Edited to add: I wrote a post on self-care a few years ago.  It has belatedly occurred to me that it might be worth linking to from this post.  So here it is!

24 thoughts on “Yes, this sucks. But we can’t afford to despair

  1. Thank you, Cate. Yours were the first comforting words that I read. Right from “Yes, this sucks”.
    I voted Green as usual. When Penny Wong leans towards, or outright critisizes the Greens on the grounds of being too pure or simplistic and not being a party of government, I do get annoyed with her.
    But despite the disappointment she felt she took it up to Arthur Sinodinos on the climate. So she did both things: got snarky with the Greens but also did not backdown on climate, and told Sinodinos that the LNP will just have to be accountable for this, regardless of the election result.

    It is certainly not my concern here to defend Labor. These are really just a few thoughts without any real point, apart from expressing my disappointment and frustration with last night’s result. It was too painful: when it was announced that Scott Morrison and Bill Shorten were possibly going to speak, I switched off.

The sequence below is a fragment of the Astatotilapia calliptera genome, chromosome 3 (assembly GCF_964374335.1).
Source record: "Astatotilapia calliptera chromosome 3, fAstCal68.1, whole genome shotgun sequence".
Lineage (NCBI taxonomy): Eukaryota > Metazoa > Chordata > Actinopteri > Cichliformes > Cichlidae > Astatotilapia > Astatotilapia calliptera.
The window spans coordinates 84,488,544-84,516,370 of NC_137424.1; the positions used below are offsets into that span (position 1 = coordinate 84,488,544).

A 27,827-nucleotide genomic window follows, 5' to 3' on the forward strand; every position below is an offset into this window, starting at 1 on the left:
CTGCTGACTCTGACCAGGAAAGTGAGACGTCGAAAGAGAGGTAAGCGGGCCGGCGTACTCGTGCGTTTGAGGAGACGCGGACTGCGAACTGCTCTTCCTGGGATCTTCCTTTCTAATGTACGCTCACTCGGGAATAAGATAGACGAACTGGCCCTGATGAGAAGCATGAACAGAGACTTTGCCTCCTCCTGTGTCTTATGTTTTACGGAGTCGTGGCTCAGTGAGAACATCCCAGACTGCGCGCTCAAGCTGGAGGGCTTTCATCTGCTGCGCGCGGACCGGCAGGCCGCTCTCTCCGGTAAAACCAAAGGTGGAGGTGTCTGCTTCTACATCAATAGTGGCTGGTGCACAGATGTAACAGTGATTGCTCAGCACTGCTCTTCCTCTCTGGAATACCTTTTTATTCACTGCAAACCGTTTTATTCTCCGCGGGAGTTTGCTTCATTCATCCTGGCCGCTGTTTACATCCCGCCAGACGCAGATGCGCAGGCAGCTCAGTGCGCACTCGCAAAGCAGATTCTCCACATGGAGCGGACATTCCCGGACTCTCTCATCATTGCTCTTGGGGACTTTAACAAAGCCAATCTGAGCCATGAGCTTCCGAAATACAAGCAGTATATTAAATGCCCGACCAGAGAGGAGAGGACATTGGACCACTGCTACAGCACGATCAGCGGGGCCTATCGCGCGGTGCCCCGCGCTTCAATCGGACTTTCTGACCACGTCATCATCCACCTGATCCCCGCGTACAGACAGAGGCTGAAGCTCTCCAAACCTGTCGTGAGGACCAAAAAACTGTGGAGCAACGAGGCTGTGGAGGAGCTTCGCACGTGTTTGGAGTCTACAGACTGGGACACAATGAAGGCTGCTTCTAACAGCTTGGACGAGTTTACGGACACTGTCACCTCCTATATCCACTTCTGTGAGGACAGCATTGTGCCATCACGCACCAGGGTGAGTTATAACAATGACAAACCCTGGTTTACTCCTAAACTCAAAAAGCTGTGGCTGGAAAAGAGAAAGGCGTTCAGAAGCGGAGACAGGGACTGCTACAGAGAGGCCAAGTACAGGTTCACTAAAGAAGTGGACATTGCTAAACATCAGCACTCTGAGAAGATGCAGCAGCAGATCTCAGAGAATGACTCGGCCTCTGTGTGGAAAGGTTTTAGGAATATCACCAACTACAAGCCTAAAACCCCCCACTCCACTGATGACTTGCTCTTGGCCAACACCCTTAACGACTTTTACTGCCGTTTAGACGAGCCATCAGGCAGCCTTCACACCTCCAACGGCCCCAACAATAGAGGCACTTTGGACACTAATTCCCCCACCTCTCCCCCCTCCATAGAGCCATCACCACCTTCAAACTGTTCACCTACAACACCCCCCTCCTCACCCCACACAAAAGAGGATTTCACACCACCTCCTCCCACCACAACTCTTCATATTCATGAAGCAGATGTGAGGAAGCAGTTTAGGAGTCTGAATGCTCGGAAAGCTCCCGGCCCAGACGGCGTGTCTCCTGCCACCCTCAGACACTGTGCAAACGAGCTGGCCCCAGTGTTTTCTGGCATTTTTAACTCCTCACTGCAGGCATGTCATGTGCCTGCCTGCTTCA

2. Thank you Catherine for all you did prior to the election particularly your blog explaining all the ratbag senate parties, a truly selfless task to research them and save us time and effort. Most importantly I feel you shielded us from from the worst but probably exposed yourself to some pretty scary ideas.
    Today’s article is so helpful to all of us who are feeling shocked and sad and worried about the future. People like you give me hope. Thank you so much.

  3. Yes it hurts – and it hurt even more to see Bill Shorten regretting that he could not be leader to do more for Australia because Morrison just seemed surprised to win – which really sucked that he could do a crap campaign and still win.

    However I think one more thing to do is to be kind to those who voted for Scott Morrison. I know people who did and who were scared of Labour getting in. We all have our own pressure points and I think it is important to keep talking to everyone not just those who speak our side of politics so we don’t get into the British Brexit divide which just seems awful.

    But I also so thank you for all your work, Catherine, and maintain the rage! The pendulum will swing back to the left – I just wish I knew when.